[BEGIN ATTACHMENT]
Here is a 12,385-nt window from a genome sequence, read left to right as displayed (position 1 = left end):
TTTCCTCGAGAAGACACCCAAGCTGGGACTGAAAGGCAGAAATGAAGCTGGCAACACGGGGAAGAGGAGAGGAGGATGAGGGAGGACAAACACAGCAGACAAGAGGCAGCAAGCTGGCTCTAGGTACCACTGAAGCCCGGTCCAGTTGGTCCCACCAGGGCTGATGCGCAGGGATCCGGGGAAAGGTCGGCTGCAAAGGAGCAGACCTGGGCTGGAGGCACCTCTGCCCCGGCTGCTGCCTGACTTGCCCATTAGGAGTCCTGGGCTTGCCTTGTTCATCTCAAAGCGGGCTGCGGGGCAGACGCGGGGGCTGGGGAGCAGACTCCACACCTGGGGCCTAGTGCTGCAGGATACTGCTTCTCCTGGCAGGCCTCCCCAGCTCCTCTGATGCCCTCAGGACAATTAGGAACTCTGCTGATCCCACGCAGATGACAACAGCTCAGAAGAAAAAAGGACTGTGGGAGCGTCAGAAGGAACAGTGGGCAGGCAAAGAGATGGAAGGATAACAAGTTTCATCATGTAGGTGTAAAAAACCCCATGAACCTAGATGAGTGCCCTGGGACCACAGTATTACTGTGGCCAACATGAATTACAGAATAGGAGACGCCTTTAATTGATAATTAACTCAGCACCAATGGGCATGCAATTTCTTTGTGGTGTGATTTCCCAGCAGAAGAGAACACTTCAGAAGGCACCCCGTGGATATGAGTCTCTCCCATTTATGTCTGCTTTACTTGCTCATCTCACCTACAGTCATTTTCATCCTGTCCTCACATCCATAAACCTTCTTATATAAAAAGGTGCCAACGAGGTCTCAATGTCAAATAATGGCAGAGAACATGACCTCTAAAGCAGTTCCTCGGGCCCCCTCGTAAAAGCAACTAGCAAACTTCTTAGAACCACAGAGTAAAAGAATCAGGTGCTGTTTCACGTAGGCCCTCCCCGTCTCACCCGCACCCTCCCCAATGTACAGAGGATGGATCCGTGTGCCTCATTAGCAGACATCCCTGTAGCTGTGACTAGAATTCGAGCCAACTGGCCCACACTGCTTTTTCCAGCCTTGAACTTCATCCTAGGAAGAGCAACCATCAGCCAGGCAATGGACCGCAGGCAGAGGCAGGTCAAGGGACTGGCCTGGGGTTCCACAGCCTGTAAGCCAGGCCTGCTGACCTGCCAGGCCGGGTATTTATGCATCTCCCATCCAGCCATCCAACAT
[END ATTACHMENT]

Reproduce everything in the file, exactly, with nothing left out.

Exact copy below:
Here is a 12,385-nt window from a genome sequence, read left to right as displayed (position 1 = left end):
TTTCCTCGAGAAGACACCCAAGCTGGGACTGAAAGGCAGAAATGAAGCTGGCAACACGGGGAAGAGGAGAGGAGGATGAGGGAGGACAAACACAGCAGACAAGAGGCAGCAAGCTGGCTCTAGGTACCACTGAAGCCCGGTCCAGTTGGTCCCACCAGGGCTGATGCGCAGGGATCCGGGGAAAGGTCGGCTGCAAAGGAGCAGACCTGGGCTGGAGGCACCTCTGCCCCGGCTGCTGCCTGACTTGCCCATTAGGAGTCCTGGGCTTGCCTTGTTCATCTCAAAGCGGGCTGCGGGGCAGACGCGGGGGCTGGGGAGCAGACTCCACACCTGGGGCCTAGTGCTGCAGGATACTGCTTCTCCTGGCAGGCCTCCCCAGCTCCTCTGATGCCCTCAGGACAATTAGGAACTCTGCTGATCCCACGCAGATGACAACAGCTCAGAAGAAAAAAGGACTGTGGGAGCGTCAGAAGGAACAGTGGGCAGGCAAAGAGATGGAAGGATAACAAGTTTCATCATGTAGGTGTAAAAAACCCCATGAACCTAGATGAGTGCCCTGGGACCACAGTATTACTGTGGCCAACATGAATTACAGAATAGGAGACGCCTTTAATTGATAATTAACTCAGCACCAATGGGCATGCAATTTCTTTGTGGTGTGATTTCCCAGCAGAAGAGAACACTTCAGAAGGCACCCCGTGGATATGAGTCTCTCCCATTTATGTCTGCTTTACTTGCTCATCTCACCTACAGTCATTTTCATCCTGTCCTCACATCCATAAACCTTCTTATATAAAAAGGTGCCAACGAGGTCTCAATGTCAAATAATGGCAGAGAACATGACCTCTAAAGCAGTTCCTCGGGCCCCCTCGTAAAAGCAACTAGCAAACTTCTTAGAACCACAGAGTAAAAGAATCAGGTGCTGTTTCACGTAGGCCCTCCCCGTCTCACCCGCACCCTCCCCAATGTACAGAGGATGGATCCGTGTGCCTCATTAGCAGACATCCCTGTAGCTGTGACTAGAATTCGAGCCAACTGGCCCACACTGCTTTTTCCAGCCTTGAACTTCATCCTAGGAAGAGCAACCATCAGCCAGGCAATGGACCGCAGGCAGAGGCAGGTCAAGGGACTGGCCTGGGGTTCCACAGCCTGTAAGCCAGGCCTGCTGACCTGCCAGGCCGGGTATTTATGCATCTCCCATCCAGCCATCCAACAT